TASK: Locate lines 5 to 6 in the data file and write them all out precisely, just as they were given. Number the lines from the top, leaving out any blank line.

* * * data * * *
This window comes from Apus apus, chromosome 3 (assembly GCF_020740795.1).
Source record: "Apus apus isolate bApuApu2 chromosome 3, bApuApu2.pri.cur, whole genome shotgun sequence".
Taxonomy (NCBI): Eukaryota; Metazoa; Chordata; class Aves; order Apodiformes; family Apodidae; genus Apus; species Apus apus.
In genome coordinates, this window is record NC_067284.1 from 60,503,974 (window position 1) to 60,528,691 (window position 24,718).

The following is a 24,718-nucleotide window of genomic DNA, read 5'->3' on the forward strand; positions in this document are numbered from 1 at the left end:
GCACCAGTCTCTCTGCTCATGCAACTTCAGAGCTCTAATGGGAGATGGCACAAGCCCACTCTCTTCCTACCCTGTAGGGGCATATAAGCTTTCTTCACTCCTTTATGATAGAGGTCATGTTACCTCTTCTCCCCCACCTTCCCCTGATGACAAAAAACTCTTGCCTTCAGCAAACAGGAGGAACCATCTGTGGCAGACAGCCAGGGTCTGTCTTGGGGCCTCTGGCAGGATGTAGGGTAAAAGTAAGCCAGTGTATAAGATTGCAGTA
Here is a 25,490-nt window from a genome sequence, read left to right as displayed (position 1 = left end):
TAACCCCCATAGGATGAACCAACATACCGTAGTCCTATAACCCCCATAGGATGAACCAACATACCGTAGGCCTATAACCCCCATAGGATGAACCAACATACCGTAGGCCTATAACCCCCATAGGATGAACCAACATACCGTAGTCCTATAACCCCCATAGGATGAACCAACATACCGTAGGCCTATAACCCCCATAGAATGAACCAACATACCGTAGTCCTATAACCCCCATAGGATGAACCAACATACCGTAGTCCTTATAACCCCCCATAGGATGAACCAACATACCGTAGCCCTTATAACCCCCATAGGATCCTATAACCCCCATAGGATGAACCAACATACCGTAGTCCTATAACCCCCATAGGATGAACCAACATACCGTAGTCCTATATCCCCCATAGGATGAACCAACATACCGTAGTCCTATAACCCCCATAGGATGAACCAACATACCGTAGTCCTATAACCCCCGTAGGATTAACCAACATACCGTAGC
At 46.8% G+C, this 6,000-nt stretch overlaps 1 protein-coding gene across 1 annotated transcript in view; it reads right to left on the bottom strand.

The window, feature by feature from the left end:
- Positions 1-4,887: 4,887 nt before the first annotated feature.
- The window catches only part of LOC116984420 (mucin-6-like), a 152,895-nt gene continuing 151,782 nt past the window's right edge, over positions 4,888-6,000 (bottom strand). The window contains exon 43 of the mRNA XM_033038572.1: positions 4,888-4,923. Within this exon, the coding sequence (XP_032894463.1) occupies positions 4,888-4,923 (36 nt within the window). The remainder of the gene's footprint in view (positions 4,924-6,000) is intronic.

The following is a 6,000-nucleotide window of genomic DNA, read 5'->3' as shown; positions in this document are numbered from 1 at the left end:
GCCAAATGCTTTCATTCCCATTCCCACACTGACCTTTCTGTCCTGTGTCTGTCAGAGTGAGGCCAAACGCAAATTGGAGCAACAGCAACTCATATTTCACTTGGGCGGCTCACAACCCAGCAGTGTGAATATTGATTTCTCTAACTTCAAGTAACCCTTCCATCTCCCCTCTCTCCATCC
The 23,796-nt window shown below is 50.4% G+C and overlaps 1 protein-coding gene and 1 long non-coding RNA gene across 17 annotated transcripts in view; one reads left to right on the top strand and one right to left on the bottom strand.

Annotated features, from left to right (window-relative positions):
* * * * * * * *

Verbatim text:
The following is a 24,718-nucleotide window of genomic DNA, read 5'->3' on the forward strand; positions in this document are numbered from 1 at the left end:
GCACCAGTCTCTCTGCTCATGCAACTTCAGAGCTCTAATGGGAGATGGCACAAGCCCACTCTCTTCCTACCCTGTAGGGGCATATAAGCTTTCTTCACTCCTTTATGATAGAGGTCATGTTACCTCTTCTCCCCCACCTTCCCCTGATGACAAAAAACTCTTGCCTTCAGCAAACAGGAGGAACCATCTGTGGCAGACAGCCAGGGTCTGTCTTGGGGCCTCTGGCAGGATGTAGGGTAAAAGTAAGCCAGTGTATAAGATTGCAGTA